Eleven fragments containing the 10 coding exons of GRM6 were amplified with polymerase (HotFirePoly DNA Polymerase; Solis Biodyne, Tartu, Estonia), 1.5 mM MgCl2, and Q solution (Qiagen, Hombrechtikon, Switzerland). The total volume of the PCR reaction was 25 μL, and 0.8 μL of the PCR product was treated with 5 μL of 1:50 diluted clean-up solution (ExoSAP-IT; USB, Cleveland, OH) at 37°C for 15 minutes, to remove unconsumed primers and dNTPs. After treatment, the enzyme was inactivated by heating to 80°C for 15 minutes. After a short centrifugation step, 1 μL dye-termination and 1.5 μL 5× dye-termination buffer (BigDye Terminator ver. 1.0; Applied Biosystems, Rotkreuz, Switzerland), 2 μL 5× Q solution, and 0.8 μL primer (10 pM/μL) were added to each reaction, and standard sequencing was performed. Sequences were analyzed on an automated DNA sequencer (Prism 3100; Applied Biosystems). 
ERG Stimulation, Recording, and Analysis
The eyes of the subjects were anesthetized with oxybuprocaine 0.4%, and the pupils were dilated with tropicamide 0.5%. Subsequently, DTL electrodes were positioned on top of the lower eyelid, touching the eye. Pupil diameters were determined immediately after the ERG recordings were finished (8–9 mm in all subjects). For the standard ISCEV ERG measurements, Xenon tube flashes (duration <10 μs) were delivered in a custom-made Ganzfeld dome, at one flash every 2 seconds for the low (−2.6 ND), and one flash every 5 seconds for the standard ISCEV intensity (mixed response). Subjects were then light adapted for 10 minutes by exposure to a white 30-cd/m2 rod-saturating background, and photopic ERGs were recorded to standard ISCEV intensity and to white 30 flashes per second. 
Preamplification (5.000×) and sampling (1000 Hz) plus multiplexing were performed with a custom-made, battery-driven preamplifier unit. These multiplexed signals were optically transmitted to the recording computer. Signals were digitally filtered online, using a band-pass filter from 0.5 to 200 Hz (3 dB). Sweep length for averaging was 200 ms, with an additional 40-ms prestimulus period. During the averaging process, the raw ERG sweeps were displayed for examination and judged for inclusion or exclusion by the examiner. This process results in a better artifact rejection than is usually obtained with level rejection. Only the averaged signals and the plus–minus averages 18 19 were stored for further analysis.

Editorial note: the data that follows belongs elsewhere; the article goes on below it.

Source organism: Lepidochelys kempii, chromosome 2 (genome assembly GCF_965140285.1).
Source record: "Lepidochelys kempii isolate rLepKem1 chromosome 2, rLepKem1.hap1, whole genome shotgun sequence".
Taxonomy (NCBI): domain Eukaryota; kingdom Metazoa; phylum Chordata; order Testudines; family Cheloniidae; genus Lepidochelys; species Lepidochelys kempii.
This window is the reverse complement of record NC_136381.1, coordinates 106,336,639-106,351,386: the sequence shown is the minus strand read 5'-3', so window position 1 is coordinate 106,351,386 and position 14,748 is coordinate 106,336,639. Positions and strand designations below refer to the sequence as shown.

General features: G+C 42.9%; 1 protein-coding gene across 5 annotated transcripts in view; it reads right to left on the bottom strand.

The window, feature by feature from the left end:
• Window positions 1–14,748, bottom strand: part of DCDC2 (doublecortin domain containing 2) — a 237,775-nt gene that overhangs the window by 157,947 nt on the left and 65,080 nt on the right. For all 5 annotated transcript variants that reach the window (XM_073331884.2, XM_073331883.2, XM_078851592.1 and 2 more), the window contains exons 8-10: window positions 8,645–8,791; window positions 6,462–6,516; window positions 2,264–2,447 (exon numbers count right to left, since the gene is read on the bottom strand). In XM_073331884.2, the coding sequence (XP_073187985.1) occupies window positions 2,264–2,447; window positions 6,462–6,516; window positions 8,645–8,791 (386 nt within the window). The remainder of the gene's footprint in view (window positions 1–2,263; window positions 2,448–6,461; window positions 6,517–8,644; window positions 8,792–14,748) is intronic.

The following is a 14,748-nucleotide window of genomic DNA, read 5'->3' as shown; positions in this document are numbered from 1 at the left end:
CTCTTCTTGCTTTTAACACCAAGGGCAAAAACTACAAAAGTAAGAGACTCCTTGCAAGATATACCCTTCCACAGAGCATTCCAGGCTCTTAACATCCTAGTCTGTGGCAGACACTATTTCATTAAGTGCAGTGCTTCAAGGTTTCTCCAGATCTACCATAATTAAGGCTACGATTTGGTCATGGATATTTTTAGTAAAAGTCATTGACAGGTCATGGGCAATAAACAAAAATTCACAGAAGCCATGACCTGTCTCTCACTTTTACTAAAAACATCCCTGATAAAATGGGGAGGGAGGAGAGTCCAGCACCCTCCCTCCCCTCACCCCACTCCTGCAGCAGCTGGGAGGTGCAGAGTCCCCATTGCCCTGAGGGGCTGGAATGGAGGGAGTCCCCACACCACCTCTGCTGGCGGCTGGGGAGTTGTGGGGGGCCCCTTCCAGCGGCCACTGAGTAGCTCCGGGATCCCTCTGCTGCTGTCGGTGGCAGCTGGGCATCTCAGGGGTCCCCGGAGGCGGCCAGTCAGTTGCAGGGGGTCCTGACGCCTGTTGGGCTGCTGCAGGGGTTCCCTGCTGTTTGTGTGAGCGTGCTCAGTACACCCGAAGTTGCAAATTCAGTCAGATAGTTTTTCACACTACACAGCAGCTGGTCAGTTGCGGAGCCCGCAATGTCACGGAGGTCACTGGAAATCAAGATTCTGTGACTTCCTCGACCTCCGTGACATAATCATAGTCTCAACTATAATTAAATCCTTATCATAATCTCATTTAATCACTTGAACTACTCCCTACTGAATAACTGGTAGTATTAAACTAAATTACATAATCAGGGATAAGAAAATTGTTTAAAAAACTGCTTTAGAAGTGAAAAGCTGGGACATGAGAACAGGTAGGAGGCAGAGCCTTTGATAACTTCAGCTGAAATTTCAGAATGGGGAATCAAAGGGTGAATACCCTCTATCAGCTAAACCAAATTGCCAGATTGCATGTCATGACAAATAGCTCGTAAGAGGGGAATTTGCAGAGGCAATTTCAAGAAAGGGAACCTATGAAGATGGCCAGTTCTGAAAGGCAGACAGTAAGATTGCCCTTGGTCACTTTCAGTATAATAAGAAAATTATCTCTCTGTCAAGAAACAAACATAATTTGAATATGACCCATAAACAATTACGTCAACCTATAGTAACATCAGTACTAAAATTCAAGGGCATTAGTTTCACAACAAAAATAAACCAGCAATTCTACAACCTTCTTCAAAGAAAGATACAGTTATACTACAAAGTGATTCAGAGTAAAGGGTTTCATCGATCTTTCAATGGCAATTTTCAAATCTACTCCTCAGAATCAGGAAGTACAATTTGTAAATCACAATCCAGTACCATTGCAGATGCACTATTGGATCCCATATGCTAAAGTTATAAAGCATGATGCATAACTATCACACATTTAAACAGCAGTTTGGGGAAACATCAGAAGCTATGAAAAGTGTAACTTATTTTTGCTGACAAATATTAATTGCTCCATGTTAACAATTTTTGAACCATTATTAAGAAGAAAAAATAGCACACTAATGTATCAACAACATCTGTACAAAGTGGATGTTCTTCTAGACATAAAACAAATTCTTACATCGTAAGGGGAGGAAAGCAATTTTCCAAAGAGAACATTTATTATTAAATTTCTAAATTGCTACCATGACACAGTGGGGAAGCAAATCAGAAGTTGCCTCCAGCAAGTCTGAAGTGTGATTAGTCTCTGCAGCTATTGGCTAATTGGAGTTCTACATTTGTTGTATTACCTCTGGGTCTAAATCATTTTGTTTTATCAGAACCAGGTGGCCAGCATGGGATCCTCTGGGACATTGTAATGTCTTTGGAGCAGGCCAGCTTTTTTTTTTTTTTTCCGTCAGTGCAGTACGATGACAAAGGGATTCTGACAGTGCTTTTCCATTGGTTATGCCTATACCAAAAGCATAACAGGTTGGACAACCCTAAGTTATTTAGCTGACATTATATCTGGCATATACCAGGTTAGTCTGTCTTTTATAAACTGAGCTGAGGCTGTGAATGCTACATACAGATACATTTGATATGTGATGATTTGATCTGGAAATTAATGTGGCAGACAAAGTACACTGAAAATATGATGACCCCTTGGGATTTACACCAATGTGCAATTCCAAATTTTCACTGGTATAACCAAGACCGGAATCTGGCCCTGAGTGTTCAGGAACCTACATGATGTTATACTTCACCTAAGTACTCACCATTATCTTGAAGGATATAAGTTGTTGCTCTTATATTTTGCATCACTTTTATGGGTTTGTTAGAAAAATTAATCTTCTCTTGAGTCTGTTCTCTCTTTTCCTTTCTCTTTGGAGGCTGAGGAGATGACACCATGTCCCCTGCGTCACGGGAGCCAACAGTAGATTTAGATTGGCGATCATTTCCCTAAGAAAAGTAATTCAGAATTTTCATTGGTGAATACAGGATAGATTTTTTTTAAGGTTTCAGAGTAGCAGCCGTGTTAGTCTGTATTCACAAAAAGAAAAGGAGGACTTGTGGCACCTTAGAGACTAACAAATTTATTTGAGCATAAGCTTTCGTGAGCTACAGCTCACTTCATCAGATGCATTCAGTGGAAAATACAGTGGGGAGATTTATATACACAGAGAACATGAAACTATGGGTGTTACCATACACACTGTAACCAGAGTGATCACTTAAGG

ERG responses to 15-Hz flicker were recorded in six of the seven patients with arCSNB. Because patient 21973 had Down syndrome, she was unable to comply with the lengthy 15-Hz procedure. The 15-Hz protocol was recorded intermixed with the standard ISCEV ERG at the appropriate intensities. Xenon flash (<10 μs) intensities of 15 flashes per second (sweep length, 135 ms, 500–1000 averages) were attenuated by switching between 0.3 and 0.6 J (Nihon Kohden, Tokyo, Japan) and inserting neutral density (ND) filters (Schott, New York, NY) mounted in a filter wheel. Using maximum attenuation, we obtained a stimulus intensity of −1.56 log scot-td/s, reaching +0.44 log scot-td/s in nine steps. 
The 15-Hz responses were trend corrected off-line and filtered by a moving average filter with a rectangular window of 20 ms (21 data points). The 15-Hz scotopic flicker ERG in normal subjects showed a minimum response at approximately −0.56 log scot-td/s. The ERG signals to flicker intensities between −1.56 and −0.72 log scot-td/s were therefore considered to be dominated by slow rod ERG signals. 20 Amplitudes and phases of the 15-Hz averaged amplitudes and the plus-minus–averaged signals 18 19 were obtained by off-line Fourier analysis. Amplitudes were considered significant if the ratio of the amplitudes of the average and the plus–minus average was above 3 (P < 0.01). For those responses, we plotted phases according to a strict criteria, assuming that phases decreases monotonously with stimulus intensity. We subtracted an integer multiple of 360° from the calculated phase (phase is indeterminate for multiples of 360°). An extra 360° was subtracted whenever the phase for that intensity seemed to increase >1 SD of the phase in unaffected subjects.